We, as a society, are past the days of beatings. That’s right: the only tool left at your disposal is ‘the grounding’. 

One day, I had had enough of my eldest child’s shit. (She’s 11, a cheerleader, and self-identifies as a pre-teen. I can’t help but pucker at the thought of that previous sentence).  

What follows is the result of said shit. 

In the following days, I will post what the results from this particular grounding as well as what I have concluded from grounding my child.

**********

Grounding of [REDACTED]: July 28, 2014

 

[REDACTED], on this day, you have been grounded, not for a specific reason, but for scores of reasons, including but not limited to: arguing over petty things, talking back, bullying, being bossy, being selfish, showboating[1], not listening, being rude, fishing for compliments[2], not acting your age[3], being ungrateful, etc.

SECTION 1.

 

In the days of the dinosaur, children were grounded for one specific reason. Example: a child did something wrong and was punished for it (generally speaking, things were taken away, privileges revoked… Basically, the parent decided the punishment that fit the crime). As your grounding is a little more complex in nature, you will be un-grounded when you have eliminated all traces of the items mentioned in the previous paragraph. If it takes forever, then that is on you.

SECTION 2. 

 

On a daily basis, you will be expected to:

  1. Write in a journal. Daily. YOU WILL NOT: draw in this journal, color in this journal, or do something stupid with it[4]. In the beginning, you will address each point in paragraph one as your journal entries (ex. One daily journal entry will address being rude. You will write down everything that comes to your mind about that; why you are rude, why people are rude, what the end result of someone being rude is, so on and so forth).  After you have addressed all points, you will still be expected to free write in your journal. Daily. Failure to follow this guideline will result in a deepening of the trouble that you are all ready in. 
  2. Meditate. Daily. For no less than 15 mintues a day. You will sit comfortably in your room, with your eyes closed, door open and you will breathe deeply. You will listen to the sound of your breath and you will focus on your breathing. If your mind wanders, that’s ok: just bring your focus back to your breathing. Failure to follow this guideline will result in a deepening of the trouble that you are all ready in.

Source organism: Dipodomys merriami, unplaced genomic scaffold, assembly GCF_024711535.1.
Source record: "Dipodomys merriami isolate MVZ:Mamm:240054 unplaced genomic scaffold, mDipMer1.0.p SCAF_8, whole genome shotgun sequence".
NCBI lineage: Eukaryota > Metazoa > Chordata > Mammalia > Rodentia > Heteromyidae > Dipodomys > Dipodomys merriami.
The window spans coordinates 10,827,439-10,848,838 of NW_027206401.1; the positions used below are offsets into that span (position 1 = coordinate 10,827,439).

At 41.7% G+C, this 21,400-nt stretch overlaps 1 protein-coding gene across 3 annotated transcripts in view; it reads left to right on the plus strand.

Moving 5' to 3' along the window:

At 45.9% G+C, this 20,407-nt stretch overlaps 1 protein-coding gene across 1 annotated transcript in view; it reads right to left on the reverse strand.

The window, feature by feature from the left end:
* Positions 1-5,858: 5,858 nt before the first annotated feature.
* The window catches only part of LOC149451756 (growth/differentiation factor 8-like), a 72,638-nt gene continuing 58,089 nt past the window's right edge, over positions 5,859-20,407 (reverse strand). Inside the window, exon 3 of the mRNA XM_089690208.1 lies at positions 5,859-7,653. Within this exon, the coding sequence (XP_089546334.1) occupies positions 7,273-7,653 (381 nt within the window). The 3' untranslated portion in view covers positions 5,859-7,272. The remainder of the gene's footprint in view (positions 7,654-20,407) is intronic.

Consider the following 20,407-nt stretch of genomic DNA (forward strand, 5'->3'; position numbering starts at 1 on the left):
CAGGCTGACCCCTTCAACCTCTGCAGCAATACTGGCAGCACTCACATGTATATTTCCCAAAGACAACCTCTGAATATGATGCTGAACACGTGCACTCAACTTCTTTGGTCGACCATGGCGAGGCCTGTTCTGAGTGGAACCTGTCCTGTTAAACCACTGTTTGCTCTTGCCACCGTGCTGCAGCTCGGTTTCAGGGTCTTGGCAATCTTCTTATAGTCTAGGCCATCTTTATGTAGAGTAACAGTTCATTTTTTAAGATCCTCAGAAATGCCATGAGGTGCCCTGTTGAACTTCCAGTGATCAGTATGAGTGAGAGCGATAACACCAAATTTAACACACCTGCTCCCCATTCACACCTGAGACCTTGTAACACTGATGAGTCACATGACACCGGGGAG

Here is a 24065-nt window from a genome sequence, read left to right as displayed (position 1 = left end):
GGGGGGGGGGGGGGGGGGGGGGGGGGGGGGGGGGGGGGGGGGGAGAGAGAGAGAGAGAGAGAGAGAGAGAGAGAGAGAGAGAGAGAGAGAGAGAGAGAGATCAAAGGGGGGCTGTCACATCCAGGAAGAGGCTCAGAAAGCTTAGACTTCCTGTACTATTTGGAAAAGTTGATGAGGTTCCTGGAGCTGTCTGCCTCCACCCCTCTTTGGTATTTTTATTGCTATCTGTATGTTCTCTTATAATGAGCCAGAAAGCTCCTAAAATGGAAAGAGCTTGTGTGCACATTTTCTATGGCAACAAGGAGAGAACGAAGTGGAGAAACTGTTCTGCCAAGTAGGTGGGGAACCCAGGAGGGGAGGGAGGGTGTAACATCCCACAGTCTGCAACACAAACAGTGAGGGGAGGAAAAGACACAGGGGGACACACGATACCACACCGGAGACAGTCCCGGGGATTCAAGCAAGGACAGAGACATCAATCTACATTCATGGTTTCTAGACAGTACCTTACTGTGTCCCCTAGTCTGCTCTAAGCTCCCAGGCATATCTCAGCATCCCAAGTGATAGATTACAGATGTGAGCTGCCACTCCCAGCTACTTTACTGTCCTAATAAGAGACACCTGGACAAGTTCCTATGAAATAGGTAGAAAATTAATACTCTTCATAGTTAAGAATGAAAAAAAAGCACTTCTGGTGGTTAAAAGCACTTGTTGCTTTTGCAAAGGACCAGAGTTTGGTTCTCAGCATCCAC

3. Keep your room, and your person[5] clean and organized. You will no longer spend hours upon hours cleaning your room because “you didn’t feel like” putting things away nor will you skip on personal hygiene because you “were in a rush”.  Failure to follow this guideline will result in a deepening of the trouble that you are all ready in. 
  4. Practice the things that you need to practice for cheer tech. This includes, but is not limited to: warming up properly, and working on your cheer tech moves. Upon completion of said warm up and cheer tech moves, you will then complete two rounds of “7 minutes fitter” and one round of “Simply Yoga” (all ready downloaded!).  A word about “Simply Yoga”, for the first week, it will be allowed that you only complete the 20 minutes segment. After the first week, you will be expected to vary your yoga routine (ex. A day of 40 minutes, a day of 20, a day of 60 minutes, etc). If you cannot perform a specific pose modify it in a way that will allow you to until you can complete said pose. Failure to follow this guideline will result in a deepening of the trouble that you are all ready in.